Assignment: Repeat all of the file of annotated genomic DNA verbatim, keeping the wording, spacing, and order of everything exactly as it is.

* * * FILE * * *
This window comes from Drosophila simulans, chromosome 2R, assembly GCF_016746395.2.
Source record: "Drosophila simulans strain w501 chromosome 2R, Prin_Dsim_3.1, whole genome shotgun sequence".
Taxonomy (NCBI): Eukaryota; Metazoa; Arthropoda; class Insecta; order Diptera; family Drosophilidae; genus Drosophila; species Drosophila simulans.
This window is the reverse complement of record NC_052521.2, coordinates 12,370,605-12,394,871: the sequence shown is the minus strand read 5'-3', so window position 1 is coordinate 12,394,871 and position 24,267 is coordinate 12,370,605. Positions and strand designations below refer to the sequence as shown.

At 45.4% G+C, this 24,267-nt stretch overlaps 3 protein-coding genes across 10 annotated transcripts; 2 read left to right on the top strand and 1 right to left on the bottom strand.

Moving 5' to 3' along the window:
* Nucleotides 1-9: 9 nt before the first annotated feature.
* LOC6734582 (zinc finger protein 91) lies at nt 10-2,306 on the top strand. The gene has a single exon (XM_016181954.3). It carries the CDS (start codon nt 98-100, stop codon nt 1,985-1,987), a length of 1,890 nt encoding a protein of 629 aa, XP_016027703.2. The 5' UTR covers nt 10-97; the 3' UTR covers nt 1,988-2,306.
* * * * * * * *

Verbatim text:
This window comes from Drosophila simulans, chromosome 2R, assembly GCF_016746395.2.
Source record: "Drosophila simulans strain w501 chromosome 2R, Prin_Dsim_3.1, whole genome shotgun sequence".
Taxonomy (NCBI): Eukaryota; Metazoa; Arthropoda; class Insecta; order Diptera; family Drosophilidae; genus Drosophila; species Drosophila simulans.
This window is the reverse complement of record NC_052521.2, coordinates 12,370,605-12,394,871: the sequence shown is the minus strand read 5'-3', so window position 1 is coordinate 12,394,871 and position 24,267 is coordinate 12,370,605. Positions and strand designations below refer to the sequence as shown.

At 45.4% G+C, this 24,267-nt stretch overlaps 3 protein-coding genes across 10 annotated transcripts; 2 read left to right on the top strand and 1 right to left on the bottom strand.

Moving 5' to 3' along the window:
* Nucleotides 1-9: 9 nt before the first annotated feature.
* LOC6734582 (zinc finger protein 91) lies at nt 10-2,306 on the top strand. The gene has a single exon (XM_016181954.3). It carries the CDS (start codon nt 98-100, stop codon nt 1,985-1,987), a length of 1,890 nt encoding a protein of 629 aa, XP_016027703.2. The 5' UTR covers nt 10-97; the 3' UTR covers nt 1,988-2,306.